Tuesday, October 28, 2014

Labour MSP Sarah Boyack decides to enter the race to be Scottish Labour leader, is she a natural charismatic leader, does she connect with the public, can she win back Labour support, did she have a good Scottish referendum campaign, politics is like gun fighting, you have to be able to react fast, and Boyack doesn’t have a killer instinct

Dear All

It seems that Sarah Boyack, the former Environment minister has decided to throw her hat into the ring and confirmed that she is to stand for the leadership of the Scottish Labour Party.

Is she the person to lead the Scottish Labour Party out of their current difficulties?

I would say no.

Ms Boyack despite having been a former minister has been very low key politically since she peaked.

Although she served in previous Labour-led executives in Edinburgh, and has some backing from colleagues in Edinburgh and London, she isn’t the person to change Labour around. The Labour Party needs a natural charismatic leader as a minimum requirement who has to rebuild an entire party from the ground up.

Boyack does tick on the boxes in that she has been a MSP since the establishment of devolution in 1999.

So, in once sense she has experience of Holyrood, however, she will need a whole lot more than that to be a serious contender.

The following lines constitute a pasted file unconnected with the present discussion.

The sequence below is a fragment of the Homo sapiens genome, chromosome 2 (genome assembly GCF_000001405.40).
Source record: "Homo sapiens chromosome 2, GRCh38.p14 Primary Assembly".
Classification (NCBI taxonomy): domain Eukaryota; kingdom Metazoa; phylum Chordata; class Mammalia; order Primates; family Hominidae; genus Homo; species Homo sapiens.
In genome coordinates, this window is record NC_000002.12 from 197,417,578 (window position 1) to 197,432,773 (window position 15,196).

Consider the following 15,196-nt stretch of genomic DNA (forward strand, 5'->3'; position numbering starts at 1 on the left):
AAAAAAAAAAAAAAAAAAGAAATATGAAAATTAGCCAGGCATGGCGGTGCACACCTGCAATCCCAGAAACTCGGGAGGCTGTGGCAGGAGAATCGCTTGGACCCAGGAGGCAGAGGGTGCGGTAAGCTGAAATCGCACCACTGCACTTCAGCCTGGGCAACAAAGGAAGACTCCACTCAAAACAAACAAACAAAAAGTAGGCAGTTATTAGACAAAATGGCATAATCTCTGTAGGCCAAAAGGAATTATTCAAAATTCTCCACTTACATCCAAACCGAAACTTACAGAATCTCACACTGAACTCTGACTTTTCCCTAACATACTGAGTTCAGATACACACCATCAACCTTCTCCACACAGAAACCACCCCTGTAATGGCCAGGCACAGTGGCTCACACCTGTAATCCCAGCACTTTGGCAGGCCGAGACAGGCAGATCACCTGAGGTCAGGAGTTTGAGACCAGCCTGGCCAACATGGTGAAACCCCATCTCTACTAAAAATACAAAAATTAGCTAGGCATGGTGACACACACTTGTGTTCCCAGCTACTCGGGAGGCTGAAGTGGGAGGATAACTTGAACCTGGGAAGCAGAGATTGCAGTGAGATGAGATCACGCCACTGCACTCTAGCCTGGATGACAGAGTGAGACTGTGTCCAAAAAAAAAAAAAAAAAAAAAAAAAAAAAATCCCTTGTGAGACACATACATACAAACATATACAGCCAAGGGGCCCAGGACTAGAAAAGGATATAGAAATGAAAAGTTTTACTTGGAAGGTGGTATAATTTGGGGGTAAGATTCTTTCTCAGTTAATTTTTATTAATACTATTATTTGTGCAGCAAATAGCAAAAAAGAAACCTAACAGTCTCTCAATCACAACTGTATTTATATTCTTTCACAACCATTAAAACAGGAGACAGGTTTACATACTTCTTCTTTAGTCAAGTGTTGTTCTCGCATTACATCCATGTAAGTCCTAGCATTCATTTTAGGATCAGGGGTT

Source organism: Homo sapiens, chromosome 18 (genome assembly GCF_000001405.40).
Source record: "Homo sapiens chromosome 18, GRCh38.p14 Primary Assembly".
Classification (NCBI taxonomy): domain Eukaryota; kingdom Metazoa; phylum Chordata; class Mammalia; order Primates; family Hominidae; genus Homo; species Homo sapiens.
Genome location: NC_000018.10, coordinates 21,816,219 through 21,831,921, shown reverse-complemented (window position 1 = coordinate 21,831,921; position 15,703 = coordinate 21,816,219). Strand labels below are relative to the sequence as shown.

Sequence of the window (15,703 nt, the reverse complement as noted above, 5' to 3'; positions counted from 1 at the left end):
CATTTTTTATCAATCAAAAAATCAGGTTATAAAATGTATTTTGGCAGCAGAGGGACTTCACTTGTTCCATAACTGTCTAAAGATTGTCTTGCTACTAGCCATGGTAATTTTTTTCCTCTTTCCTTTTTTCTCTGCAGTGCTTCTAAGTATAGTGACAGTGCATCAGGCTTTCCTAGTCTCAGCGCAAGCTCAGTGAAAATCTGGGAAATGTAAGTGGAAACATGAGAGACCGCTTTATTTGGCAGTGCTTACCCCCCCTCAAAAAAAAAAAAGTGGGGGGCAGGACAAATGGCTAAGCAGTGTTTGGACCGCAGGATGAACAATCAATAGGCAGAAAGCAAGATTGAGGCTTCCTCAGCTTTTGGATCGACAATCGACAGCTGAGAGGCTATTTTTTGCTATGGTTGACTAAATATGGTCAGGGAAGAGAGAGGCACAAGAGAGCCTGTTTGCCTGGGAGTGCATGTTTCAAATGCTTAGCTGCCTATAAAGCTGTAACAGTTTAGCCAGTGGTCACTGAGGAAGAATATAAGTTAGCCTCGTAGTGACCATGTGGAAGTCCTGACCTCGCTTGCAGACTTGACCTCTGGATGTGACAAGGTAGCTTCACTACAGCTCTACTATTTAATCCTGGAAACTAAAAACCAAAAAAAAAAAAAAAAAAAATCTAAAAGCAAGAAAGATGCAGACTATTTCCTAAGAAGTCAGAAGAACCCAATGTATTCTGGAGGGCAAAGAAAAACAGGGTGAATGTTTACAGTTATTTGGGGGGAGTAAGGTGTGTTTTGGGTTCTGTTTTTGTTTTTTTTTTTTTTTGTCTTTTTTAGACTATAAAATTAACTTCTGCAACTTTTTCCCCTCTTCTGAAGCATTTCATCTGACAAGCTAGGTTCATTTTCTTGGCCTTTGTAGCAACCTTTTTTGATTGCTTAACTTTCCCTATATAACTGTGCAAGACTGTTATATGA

Jim Murphy, the front bench Labour MP is also expected to throw his hat into the ring and is said to be forming a campaign team in preparation to make his bid. Although being an MP is no bar to leadership, ideal the person who becomes leader needs to be in the Scottish Parliament.

If Murphy does declare he will have to find a vacant seat. I would say it is hardly likely that Ken Macintosh will want to give up his seat unless he could be persuaded to switch to Westminster which would helpful as Jim Murphy has already built up a personal following in his area.

It would also be a safe bet.

If Murphy goes elsewhere he runs a risk.

Boyack becomes the first of the likely candidates to formally announce but she wouldn’t be the last, Neil Findlay, the Labour health spokesman, is another tipped to enter the race.

If Murphy declares then in reality it becomes a one horse race, Boyack compiled a report into the future of Labour in Scotland following the SNP’s landslide victory in 2011. Given current circumstances, she would be advised to do a rewrite, things have changed in Scotland.

And someone is going to have to come up with solutions to fix the current problems of Scottish Labour and their relationship with the voters.

It won’t be done by a big smile especially in former Labour strongholds where they have lost ground due to a failure to engage.

A lot of people I have spoke to have said that they never left Scottish Labour, Scottish Labour left them; the trouble with people walking is that sometimes they never come back.

Sarah Boyack, the person to bring them back?

I don’t think so!

Yours sincerely

George Laird
The Campaign for Human Rights at Glasgow University

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